Alternative Dispute Resolution (“ADR”) is a term referring to a process resolving disputes outside of court. Alternative Dispute Resolution has become more popular given the constraints on an increasingly busy court system and the opportunity for parties to reach resolutions in a more timely and cost-effective manner.
There are generally four different categories of Alternative Dispute Resolution: negotiation, mediation, arbitration and collaborative law. These will be described in greater detail below.
Why Consider Alternative Dispute Resolution?
While Ontario has one of the best judicial systems in the world, it, unfortunately, has more cases than it can address in a timely way. Most separations involving sensitive matters related to children and financial issues are best addressed as quickly as possible, particularly where parties are focussed on cooperation and preserving interfamilial relationships for the future.
Litigation in family matters is structured differently than in civil proceedings, with a focus on “conferencing” for negotiation to reduce conflict. Family law litigation also has its own special set of court forms, rules (called the “Family Law Rules”) and procedure depending on whether your matters are in the Superior Court of Justice or Ontario Court of Justice.
Family law litigation requires most litigants to attend a Mandatory Information Program (“MIP”) session as a first step. MIP sessions are basic information sessions presented by a lawyer and/or family professional (i.e., social worker, mental health professional, etc.) regarding education on family law, the court process, and alternatives to court (i.e., Alternative Dispute Resolution, such as mediation, etc.). Generally, litigants in a family matter must attend a conference before bringing a Motion and go through several Conferences before being permitted to proceed to Trial.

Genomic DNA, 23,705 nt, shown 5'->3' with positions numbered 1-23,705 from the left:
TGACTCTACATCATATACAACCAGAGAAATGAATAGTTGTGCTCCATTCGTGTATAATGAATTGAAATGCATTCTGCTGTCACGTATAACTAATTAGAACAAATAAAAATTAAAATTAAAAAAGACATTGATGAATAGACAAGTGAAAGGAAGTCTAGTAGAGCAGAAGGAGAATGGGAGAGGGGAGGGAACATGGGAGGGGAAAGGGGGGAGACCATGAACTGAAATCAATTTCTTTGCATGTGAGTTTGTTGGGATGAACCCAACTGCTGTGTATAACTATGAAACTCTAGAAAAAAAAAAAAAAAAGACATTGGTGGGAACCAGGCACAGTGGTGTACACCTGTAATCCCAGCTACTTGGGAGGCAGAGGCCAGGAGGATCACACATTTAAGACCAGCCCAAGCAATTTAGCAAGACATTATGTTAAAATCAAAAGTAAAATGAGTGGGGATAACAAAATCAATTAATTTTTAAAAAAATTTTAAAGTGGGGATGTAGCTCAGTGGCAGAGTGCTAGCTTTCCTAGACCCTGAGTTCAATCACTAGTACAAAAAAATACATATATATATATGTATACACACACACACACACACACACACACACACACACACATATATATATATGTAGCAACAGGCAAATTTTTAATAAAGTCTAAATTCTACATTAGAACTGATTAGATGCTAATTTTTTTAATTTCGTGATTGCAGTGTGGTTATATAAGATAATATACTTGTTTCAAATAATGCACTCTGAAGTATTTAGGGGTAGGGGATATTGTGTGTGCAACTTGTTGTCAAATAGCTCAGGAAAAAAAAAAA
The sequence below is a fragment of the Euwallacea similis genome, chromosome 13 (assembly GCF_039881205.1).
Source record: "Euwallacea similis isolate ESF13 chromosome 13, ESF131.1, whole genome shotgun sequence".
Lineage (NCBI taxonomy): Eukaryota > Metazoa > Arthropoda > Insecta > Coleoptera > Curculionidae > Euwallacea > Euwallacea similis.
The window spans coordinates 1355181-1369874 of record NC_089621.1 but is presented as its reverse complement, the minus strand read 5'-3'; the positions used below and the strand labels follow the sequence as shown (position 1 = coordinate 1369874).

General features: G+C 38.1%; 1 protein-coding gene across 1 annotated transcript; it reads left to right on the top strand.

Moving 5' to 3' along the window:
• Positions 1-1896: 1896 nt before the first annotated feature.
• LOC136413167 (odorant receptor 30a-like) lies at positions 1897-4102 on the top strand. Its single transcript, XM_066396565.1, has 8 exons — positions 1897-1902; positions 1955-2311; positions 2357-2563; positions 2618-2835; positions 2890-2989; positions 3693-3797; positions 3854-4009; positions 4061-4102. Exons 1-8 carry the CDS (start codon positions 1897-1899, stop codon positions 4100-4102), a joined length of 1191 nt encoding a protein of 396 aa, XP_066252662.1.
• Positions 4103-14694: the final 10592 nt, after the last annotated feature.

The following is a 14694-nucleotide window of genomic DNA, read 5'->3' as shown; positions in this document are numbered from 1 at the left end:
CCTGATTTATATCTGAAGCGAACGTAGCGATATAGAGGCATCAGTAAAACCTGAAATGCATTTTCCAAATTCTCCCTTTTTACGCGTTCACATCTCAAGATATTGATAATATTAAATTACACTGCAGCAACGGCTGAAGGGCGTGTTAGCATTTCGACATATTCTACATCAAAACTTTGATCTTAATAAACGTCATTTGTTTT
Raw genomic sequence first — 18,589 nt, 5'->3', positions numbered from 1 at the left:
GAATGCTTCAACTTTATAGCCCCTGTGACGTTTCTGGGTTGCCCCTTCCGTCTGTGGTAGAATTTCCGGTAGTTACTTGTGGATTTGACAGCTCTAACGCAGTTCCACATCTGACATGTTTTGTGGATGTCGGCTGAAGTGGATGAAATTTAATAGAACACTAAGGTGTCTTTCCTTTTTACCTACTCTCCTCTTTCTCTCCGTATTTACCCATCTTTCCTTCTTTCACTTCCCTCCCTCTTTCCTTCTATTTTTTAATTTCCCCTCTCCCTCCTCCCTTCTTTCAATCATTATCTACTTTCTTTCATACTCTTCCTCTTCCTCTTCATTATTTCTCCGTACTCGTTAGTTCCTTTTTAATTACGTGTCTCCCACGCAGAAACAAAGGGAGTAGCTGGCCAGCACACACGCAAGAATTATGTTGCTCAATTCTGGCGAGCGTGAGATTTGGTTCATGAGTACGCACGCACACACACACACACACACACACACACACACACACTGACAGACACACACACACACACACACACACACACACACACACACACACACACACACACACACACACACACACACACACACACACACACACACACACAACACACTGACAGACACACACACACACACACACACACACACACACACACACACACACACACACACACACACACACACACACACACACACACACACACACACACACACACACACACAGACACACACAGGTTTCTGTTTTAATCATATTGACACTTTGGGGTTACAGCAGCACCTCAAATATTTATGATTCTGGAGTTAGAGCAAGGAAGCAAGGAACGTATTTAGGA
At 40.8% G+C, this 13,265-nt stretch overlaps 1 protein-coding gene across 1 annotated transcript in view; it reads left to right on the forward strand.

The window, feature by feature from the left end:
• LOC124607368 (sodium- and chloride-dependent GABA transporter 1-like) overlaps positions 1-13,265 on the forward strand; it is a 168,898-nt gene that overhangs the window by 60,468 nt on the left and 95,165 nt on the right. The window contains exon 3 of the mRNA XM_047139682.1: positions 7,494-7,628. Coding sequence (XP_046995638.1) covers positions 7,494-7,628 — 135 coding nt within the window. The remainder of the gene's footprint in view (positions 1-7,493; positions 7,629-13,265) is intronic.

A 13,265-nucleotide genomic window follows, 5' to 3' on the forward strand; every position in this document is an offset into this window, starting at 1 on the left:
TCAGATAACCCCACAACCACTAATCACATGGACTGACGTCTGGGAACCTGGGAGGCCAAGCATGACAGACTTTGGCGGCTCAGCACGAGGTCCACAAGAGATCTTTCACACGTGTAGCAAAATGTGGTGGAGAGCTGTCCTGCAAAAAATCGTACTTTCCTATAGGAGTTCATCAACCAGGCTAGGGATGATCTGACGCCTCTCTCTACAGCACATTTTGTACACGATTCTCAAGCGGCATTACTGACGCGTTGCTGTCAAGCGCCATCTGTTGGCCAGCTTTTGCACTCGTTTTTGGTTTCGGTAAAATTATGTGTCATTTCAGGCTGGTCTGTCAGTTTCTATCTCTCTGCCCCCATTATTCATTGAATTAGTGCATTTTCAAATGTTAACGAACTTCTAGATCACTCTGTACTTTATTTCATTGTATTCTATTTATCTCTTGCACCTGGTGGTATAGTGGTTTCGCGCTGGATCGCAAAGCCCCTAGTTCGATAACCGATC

In family law litigation, unless it is in an emergency, a party must attend a “Case Conference” before being able to bring a Motion to obtain a court order for temporary relief (i.e., support or a parenting schedule, etc.). Depending on what geographical area you are in, the ability to schedule a Case Conference depends not only on the availability of the parties and their lawyers but the family court. It may not be possible to schedule a court date for a conference in busy family court for a month (or longer). To schedule a “long motion” (i.e., that takes more than one hour for both parties to argue) may take several months to schedule depending on how busy the courts are.
Conferences generally require litigants to prepare brief written materials that are unsworn (i.e., not signed under “oath” or “solemn affirmation”), which are used for the judge to review the parties’ respective positions and settlement proposals and offer opinions on the matter. Judges’ ability to make orders at Conferences are often limited to issues that both parties agree to (i.e., are on “consent”) or are procedural in nature (i.e., if someone requires additional time to file court documents, etc.). In many family law cases, there are, at minimum, three Conferences before litigants can proceed to trial for a final resolution in their dispute: Case Conference, Settlement Conference and Trial Management Conference. The purposes of these Conferences are slightly different as the family litigation progresses and settlement is always a consideration (see Rule 17(4)-(6) of the Family Law Rules). Thus, it is not a simple matter to get to Trial in a family law matter and often may take a year or longer in the normal course (but that varies as well on the complexity of the issues in the dispute and the availability of court time at each court).
Before commencing a court proceeding, if possible, it is recommended that parties try to resolve family disputes through negotiation. If there are children, property or need for support issues arising from the breakdown of your relationship it is recommended that you consult with a family law lawyer who can advise you with respect to your rights and obligations under the law in Ontario. Negotiations are often facilitated with counsel that can explain to each party what legal issues arise from their separation.
To meaningfully negotiate with another person, you must be informed about your legal rights and obligations and have the necessary information to engage with the other party to reach a fair and mutually satisfactory resolution. Often, family counsel can help guide negotiations and ensure that the relevant matters are discussed in a focussed, civil, and professional manner. If you and your former partner resolve the issues arising from the breakdown of your relationship through negotiation; it is recommended that those terms be confirmed in writing, i.e., a separation agreement. Both parties should obtain independent legal advice from a family law lawyer to understand the nature and consequences of entering into the separation agreement before signing it.
What Is Mediation?…